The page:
Garfield and his assassin are both fleshed out through the lens of the attack and its aftermath. The reader is left with a sense of regret at what might have been should Garfield have been allowed to finish his term, but his death served to spur many beneficial changes including the first tentative sense that the post-Civil War US was once again one nation, united in grieving.

A highly recommended, fascinating and well-written read that is over almost too quickly.
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on March 14, 2015
Only President for 5 months before being hit by a bullet and subsequently dying of sepsis weeks later, James Garfield is often overlooked in American history classrooms. Yet his writings, and commentaries of those who knew him, indicate that he stood for and represented an American republic that was inclusive of all it's citizens. Following the aftermath of our Civil War, this was no small "ideal" and in fact, his suffering by an assasin's bullet (and ultimate death) united the country in a way that no one could have imagined!
Millard gives us a wonderful historical picture of what it was like to be sick in America in the late 1800's. The "overall" medical belief in America was that Lister's "germ theory" and insistence on "sterilization" was nonsense. It was only after Garfield's autopsy showed sepsis throughout his body, caused by his doctors shoving and probbing their uncovered, unsterilized fingers into his wound that medical care in this country began to pay attention to new ideas. Millard has written a great read, and has inspired me to check out other books that she has written. A great way to learn American history.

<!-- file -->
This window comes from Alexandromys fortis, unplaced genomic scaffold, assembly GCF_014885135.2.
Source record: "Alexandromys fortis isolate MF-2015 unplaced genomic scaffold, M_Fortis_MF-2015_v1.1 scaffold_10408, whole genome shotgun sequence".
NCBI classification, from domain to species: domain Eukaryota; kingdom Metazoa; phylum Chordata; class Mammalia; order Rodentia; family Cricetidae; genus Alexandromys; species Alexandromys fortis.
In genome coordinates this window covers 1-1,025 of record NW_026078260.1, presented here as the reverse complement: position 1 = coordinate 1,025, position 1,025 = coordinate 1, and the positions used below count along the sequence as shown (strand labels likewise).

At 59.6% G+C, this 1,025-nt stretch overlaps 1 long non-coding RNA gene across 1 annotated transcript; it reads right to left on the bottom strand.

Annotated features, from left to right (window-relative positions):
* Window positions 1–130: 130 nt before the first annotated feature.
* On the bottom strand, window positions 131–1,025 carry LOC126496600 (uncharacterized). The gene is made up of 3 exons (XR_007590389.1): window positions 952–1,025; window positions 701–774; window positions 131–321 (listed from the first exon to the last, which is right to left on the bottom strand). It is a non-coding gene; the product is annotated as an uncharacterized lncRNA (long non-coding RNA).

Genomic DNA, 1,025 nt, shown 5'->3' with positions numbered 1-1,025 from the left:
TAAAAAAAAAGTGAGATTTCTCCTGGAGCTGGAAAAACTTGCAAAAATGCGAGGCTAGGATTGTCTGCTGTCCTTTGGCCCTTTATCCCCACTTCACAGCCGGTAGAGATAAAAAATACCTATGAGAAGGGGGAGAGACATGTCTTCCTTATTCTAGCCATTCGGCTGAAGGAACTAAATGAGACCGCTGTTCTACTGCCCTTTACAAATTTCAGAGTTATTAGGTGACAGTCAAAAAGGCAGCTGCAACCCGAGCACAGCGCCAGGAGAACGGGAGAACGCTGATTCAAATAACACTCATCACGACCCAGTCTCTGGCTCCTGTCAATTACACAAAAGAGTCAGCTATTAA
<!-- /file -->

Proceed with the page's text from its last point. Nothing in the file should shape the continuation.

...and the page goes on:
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on March 1, 2017
Candice Millard is a wonderful history writer. I've also read "Hero of the Empire" about Winston Churchill and The River of Doubt (Theodore Roosevelt's Darkest Journey). Too bad these books can't be used for Texts in High Schools.
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on December 10, 2012
Garfield was one of those Presidents whose name I remembered but whose significance I poorly understood. This book changed all of that for me. I realized the magnitude of the loss to our country due to the assassination of this great man. Garfield intended to implement what the 13th, 14th and 15th Amendments to the Constitution only promised. He firmly believed in the equality of Blacks and Whites and wanted to "educate" the South on the evils of prejudice. Garfield believed ignorance to be the cause of prejudice. He commanded the leadership style and grace of Abraham Lincoln and shared many of Lincoln's values. Like Lincoln he rose from poverty to achieve the highest office in the land. If he had been allowed to serve his first term and/or a second, he would have worked hard to implement better racial relations in our country. Like Lincoln a crazed assassin took his life. Could James Garfield be considered our second Abe Lincoln? One of the first things Garfield did in office was to begin to finish the construction of the Washington monument. I think he would have also constructed a better future for the country. But his life was cut short by a certifiably crazy office seeker who wanted to benefit from the spoils system that Garfield hoped to eliminate. It's ironic to me that it's as easy for an insane person to get a gun today as it was in 1881. Garfield's lingering death was caused by American doctors who, alone among the physicians of modern nations, refused to believe in the germ theory of disease and the necessity of sterilization of hands and instruments. Guiteau, the man who shot him, said that he didn't kill Garfield; the doctors did. This may have been the greatest truth Guiteau ever spoke. If his doctors had left him alone, he would have lived. The bullet lodged in a safe place behind Garfield's pancreas. Instead of letting it be, they probed his wounds with unwashed hands and unsterilized instruments and caused death by septicemia. Sometimes America is the most backward modern nation in the world, even to this day.